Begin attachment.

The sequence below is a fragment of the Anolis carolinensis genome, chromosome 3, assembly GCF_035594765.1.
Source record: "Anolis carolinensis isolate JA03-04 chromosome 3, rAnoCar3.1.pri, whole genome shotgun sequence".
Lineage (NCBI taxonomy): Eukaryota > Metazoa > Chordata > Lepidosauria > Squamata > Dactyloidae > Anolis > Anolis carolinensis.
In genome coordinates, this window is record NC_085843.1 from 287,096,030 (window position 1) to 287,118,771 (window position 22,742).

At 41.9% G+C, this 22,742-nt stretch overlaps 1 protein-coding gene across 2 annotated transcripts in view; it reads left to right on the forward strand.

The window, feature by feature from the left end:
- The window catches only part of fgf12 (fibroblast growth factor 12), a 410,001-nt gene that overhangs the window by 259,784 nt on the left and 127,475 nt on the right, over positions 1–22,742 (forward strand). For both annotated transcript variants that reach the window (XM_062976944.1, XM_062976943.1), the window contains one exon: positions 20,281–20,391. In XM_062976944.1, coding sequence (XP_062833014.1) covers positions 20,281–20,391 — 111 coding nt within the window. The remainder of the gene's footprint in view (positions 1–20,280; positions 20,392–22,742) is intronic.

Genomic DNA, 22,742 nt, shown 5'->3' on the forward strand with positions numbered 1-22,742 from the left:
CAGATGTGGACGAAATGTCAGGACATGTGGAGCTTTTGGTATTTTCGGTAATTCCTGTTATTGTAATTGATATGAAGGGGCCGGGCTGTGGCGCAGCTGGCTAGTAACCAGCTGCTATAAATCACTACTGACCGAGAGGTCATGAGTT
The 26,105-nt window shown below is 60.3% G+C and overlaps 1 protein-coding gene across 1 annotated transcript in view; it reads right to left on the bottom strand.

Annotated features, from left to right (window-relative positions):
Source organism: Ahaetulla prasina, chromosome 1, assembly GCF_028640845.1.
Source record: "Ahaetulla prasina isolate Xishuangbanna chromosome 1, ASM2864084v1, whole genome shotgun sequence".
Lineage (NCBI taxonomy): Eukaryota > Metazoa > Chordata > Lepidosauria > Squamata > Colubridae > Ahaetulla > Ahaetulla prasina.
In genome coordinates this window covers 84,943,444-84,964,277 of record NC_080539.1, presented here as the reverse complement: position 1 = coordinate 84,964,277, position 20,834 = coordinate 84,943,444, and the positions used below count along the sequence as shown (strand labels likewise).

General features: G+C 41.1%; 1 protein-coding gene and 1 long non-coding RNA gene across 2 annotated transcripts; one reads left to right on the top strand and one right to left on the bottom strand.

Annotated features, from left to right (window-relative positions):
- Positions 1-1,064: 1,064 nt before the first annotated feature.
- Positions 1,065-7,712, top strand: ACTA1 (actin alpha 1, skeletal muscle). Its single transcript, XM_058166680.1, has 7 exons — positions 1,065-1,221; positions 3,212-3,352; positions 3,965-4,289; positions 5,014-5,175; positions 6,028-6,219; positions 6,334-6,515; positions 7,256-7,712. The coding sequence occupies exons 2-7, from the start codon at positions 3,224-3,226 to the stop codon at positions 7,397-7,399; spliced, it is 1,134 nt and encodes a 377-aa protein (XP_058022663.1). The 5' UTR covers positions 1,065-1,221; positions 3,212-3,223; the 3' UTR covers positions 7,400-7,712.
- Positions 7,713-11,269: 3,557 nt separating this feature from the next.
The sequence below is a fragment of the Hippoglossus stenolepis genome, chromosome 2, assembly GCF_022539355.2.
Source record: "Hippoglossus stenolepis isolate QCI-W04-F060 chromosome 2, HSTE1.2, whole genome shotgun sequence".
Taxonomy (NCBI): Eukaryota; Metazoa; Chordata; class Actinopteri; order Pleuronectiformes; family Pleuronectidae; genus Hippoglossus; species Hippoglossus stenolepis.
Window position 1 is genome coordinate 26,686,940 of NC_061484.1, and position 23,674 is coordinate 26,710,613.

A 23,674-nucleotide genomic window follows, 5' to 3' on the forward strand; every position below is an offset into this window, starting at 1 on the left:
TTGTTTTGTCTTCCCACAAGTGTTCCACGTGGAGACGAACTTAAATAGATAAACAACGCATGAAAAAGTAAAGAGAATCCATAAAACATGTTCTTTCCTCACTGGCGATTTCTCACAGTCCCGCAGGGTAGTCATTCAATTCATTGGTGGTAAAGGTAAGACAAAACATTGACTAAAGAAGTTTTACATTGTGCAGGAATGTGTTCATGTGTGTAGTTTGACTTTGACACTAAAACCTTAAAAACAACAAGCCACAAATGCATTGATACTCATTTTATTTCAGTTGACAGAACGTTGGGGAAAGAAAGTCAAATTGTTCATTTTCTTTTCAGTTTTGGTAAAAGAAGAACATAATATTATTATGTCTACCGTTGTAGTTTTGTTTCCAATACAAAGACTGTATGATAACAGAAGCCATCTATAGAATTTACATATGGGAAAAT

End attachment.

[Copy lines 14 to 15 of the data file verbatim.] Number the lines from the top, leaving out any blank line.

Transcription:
Lineage (NCBI taxonomy): Eukaryota > Metazoa > Chordata > Lepidosauria > Squamata > Colubridae > Ahaetulla > Ahaetulla prasina.
In genome coordinates this window covers 84,943,444-84,964,277 of record NC_080539.1, presented here as the reverse complement: position 1 = coordinate 84,964,277, position 20,834 = coordinate 84,943,444, and the positions used below count along the sequence as shown (strand labels likewise).